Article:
The 164 yd par 3, 11th hole played into this cross wind from the left. Hitting this raised green on our day took an amazing strike with a perfectly controlled ball flight that none of us could muster up. All 3 of us ending up in one of the deep bunkers that didn’t allow a view of the greens surface. Also notable from this hole was the beauty of the surrounds with water (not in play) all the way around it.
The short 146 yd par 3, 16th was another gem and extremely fun to play with the wind. Perhaps one of Raynor’s most beautiful holes in terms of the setting. I do think without the wind this hole would be a bit easy as the green is relatively flat and large. In the wind it still requires an excellent controlled shot.
Finally the 452 yd reachable par 5 18th is an excellent closing hole. The drive tempts you to cut off as much as you can chew with the reward being a much shorter approach from a perfect angle. On our day the wind was nearly straight in our face making this hole unreachable even for most long hitters. However, this hole is a great risk reward closing hole.
It is extremely rare to receive an opportunity to play Fisher’s Island. It’s certainly one of the most unique golf experiences on the planet and a course where you finish wanting only to play more. I’d say it’s one of the few courses in existence that I would literally jump on a last minute plane flight from Europe to the US just to head back to for another play. It’s that special!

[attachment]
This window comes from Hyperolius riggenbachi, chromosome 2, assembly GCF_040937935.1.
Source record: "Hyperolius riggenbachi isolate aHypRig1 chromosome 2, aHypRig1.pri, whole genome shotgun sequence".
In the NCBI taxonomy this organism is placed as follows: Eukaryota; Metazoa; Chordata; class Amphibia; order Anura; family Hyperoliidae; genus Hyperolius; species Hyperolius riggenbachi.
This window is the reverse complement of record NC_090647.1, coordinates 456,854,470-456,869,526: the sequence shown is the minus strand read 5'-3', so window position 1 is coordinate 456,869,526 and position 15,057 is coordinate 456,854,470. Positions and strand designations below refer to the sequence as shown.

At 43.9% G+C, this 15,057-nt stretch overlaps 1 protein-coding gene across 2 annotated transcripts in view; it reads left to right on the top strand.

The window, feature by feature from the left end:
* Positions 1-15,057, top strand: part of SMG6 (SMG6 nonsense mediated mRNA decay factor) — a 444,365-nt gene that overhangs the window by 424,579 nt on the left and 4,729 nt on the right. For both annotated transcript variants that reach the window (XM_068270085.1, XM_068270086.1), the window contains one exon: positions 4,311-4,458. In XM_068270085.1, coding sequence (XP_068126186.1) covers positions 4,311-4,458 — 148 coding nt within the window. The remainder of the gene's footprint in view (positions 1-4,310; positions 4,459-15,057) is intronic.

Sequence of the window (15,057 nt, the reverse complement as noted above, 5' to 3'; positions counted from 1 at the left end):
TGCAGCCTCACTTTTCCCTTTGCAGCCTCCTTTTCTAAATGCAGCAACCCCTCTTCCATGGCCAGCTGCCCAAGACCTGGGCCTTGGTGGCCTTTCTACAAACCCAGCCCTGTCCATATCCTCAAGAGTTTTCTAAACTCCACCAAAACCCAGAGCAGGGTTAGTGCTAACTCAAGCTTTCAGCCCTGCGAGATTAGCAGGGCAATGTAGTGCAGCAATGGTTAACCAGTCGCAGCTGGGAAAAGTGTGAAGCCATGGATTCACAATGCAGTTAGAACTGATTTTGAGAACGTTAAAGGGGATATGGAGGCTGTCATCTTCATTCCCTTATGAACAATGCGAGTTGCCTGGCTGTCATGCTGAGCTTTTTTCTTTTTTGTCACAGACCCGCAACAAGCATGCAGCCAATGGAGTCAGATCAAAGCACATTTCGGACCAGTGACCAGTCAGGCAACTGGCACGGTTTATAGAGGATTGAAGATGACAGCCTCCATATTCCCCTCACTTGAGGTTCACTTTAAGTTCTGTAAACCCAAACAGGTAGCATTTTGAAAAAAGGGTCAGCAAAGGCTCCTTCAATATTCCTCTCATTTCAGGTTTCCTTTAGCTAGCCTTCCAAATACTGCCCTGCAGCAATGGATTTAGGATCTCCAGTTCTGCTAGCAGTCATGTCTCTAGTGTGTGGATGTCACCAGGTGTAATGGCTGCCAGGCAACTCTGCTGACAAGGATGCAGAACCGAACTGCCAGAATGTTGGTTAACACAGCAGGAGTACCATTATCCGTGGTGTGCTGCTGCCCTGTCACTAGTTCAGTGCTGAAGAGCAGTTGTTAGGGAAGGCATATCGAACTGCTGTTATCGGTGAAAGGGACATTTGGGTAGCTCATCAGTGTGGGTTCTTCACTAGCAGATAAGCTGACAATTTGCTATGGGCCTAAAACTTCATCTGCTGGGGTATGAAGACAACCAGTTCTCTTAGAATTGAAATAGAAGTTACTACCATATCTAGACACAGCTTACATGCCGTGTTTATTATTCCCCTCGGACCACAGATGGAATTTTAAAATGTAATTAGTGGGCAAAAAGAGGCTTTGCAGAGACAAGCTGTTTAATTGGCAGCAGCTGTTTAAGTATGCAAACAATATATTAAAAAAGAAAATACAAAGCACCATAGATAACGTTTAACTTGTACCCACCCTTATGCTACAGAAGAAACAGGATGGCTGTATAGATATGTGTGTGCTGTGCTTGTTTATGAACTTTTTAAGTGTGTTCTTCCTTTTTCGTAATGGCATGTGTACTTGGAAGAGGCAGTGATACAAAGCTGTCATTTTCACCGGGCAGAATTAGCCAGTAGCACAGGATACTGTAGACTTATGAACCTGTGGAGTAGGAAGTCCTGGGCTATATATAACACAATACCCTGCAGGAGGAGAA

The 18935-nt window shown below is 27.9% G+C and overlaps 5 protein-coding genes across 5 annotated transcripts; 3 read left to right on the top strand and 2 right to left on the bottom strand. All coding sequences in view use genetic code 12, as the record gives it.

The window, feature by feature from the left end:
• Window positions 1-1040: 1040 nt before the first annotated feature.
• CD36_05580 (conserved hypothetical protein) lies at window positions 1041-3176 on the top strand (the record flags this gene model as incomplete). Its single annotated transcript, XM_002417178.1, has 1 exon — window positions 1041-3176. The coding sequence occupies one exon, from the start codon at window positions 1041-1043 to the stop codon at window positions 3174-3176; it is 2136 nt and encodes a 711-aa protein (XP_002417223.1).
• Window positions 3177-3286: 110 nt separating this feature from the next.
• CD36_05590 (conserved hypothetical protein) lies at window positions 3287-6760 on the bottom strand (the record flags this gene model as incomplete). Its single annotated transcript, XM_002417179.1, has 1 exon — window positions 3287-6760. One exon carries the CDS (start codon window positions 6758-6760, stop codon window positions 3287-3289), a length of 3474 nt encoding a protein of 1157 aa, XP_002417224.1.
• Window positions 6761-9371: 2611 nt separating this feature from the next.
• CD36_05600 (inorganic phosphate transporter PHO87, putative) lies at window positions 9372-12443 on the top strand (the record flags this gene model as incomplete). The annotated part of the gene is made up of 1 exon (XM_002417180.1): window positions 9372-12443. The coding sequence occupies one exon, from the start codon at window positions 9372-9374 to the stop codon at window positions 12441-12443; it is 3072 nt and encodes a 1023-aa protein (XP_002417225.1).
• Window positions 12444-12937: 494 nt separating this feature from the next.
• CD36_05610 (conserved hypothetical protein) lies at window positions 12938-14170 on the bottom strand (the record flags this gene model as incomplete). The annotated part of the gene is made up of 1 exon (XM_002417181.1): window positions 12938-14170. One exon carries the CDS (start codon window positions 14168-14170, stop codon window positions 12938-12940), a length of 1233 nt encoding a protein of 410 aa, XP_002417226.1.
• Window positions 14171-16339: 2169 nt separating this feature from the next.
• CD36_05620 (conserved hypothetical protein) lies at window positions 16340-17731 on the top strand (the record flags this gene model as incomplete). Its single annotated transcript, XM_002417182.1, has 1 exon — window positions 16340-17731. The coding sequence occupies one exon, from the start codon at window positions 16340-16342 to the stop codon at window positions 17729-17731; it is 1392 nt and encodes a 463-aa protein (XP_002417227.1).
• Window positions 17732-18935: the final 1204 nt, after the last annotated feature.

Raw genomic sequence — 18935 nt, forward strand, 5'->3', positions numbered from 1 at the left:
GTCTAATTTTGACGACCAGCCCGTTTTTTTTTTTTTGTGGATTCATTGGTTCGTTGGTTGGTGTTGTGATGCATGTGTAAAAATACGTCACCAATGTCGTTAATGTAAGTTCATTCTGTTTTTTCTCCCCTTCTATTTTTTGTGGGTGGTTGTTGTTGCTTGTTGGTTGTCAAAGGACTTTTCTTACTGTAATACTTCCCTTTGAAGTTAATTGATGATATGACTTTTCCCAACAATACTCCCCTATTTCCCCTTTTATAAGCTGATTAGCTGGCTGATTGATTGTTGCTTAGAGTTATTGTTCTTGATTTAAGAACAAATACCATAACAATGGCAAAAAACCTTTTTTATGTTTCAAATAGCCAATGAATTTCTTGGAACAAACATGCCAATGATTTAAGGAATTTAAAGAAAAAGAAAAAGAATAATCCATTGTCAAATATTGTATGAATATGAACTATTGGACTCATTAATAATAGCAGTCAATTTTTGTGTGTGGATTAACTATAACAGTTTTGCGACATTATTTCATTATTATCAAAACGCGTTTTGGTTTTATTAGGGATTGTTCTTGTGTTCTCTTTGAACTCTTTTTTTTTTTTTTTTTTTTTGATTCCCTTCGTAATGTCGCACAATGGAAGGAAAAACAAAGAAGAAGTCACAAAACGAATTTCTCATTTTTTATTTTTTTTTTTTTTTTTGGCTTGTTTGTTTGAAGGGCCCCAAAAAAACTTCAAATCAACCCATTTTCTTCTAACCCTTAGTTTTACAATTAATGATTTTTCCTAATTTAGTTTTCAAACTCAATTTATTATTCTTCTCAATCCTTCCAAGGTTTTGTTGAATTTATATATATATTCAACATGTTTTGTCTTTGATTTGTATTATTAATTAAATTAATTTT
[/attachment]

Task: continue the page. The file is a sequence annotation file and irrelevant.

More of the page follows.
Fishers Island was designed by Seth Raynor in 1926. Similar to Shoreacres and Camargo, the course features those trademark Seth Raynor greens that almost look like they are sitting up on benches. Yet the large, raised, geometric-shaped greens are in perfect harmony with the ocean horizons, and you can see the ocean from nearly all the fairways. Neither the fairways nor the rough at Fishers Island are watered. Only tees and greens are irrigated, so the fairway conditions are completely dependent on rainfall and weather. When we played the course, the grass was dormant and your lie, even in the fairways, was a chancy thing. If you land in a divot, too bad, divots might not grow back until there’s enough rain. As on Shoreacres, there are many ravines, so you’d better know the distances necessary to carry them. The rough is surrounded by gorse, making Fishers Island feel very much like a links course of Scotland –especially with views of the Long Island Sound on 15 of 18 holes. There’s only one fairway bunker, which I noticed because I was in it. It was a clam day, which is unusual on this course, and with the dormant grass on the fairways, you could get lots of roll. When the wind blows, we were told, this course gets some serious teeth in it.
One thing I have come to expect at exclusive clubs is distinctive clubhouses and locker rooms. Fishers Island has no locker room. On the front wall of the golf shop are a couple dozen cubbyholes. That’s it for locker room facilities: You simply leave your street shoes in a cubbyhole…
I didn’t like the lack of fairway conditioning. Other than that, most of the holes are spectacular because of their views of Long Island Sound, the Yacht Club, and Long Island. Barclay loved Fishers Island, and he should have. He shot 73, but he likes to tell how he couldn’t sink his two-footer on 18 because it was 5:45 and we had to run off the course to make the last ferry of the day at 6 p.m. Larry Berle